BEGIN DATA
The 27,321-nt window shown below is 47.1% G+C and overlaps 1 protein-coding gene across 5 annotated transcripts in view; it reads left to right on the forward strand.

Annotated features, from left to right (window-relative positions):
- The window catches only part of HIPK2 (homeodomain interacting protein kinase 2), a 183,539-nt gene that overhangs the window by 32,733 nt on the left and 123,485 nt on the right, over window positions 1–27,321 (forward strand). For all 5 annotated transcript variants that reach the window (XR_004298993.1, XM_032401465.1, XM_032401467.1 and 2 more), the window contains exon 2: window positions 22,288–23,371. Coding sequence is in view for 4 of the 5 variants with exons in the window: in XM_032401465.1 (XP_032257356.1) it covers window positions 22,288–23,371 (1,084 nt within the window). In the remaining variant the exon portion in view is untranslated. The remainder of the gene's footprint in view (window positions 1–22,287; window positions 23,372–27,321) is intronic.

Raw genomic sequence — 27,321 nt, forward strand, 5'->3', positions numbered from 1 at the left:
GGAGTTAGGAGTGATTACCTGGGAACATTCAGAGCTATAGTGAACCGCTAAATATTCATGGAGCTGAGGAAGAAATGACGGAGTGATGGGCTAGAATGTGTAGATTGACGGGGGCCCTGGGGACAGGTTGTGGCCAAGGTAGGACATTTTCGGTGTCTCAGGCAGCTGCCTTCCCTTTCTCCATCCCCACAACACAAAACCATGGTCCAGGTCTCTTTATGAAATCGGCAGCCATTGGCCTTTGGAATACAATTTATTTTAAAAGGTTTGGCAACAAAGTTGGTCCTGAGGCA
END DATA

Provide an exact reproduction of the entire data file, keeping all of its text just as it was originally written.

The 27,321-nt window shown below is 47.1% G+C and overlaps 1 protein-coding gene across 5 annotated transcripts in view; it reads left to right on the forward strand.

Annotated features, from left to right (window-relative positions):
- The window catches only part of HIPK2 (homeodomain interacting protein kinase 2), a 183,539-nt gene that overhangs the window by 32,733 nt on the left and 123,485 nt on the right, over window positions 1–27,321 (forward strand). For all 5 annotated transcript variants that reach the window (XR_004298993.1, XM_032401465.1, XM_032401467.1 and 2 more), the window contains exon 2: window positions 22,288–23,371. Coding sequence is in view for 4 of the 5 variants with exons in the window: in XM_032401465.1 (XP_032257356.1) it covers window positions 22,288–23,371 (1,084 nt within the window). In the remaining variant the exon portion in view is untranslated. The remainder of the gene's footprint in view (window positions 1–22,287; window positions 23,372–27,321) is intronic.

Raw genomic sequence — 27,321 nt, forward strand, 5'->3', positions numbered from 1 at the left:
GGAGTTAGGAGTGATTACCTGGGAACATTCAGAGCTATAGTGAACCGCTAAATATTCATGGAGCTGAGGAAGAAATGACGGAGTGATGGGCTAGAATGTGTAGATTGACGGGGGCCCTGGGGACAGGTTGTGGCCAAGGTAGGACATTTTCGGTGTCTCAGGCAGCTGCCTTCCCTTTCTCCATCCCCACAACACAAAACCATGGTCCAGGTCTCTTTATGAAATCGGCAGCCATTGGCCTTTGGAATACAATTTATTTTAAAAGGTTTGGCAACAAAGTTGGTCCTGAGGCA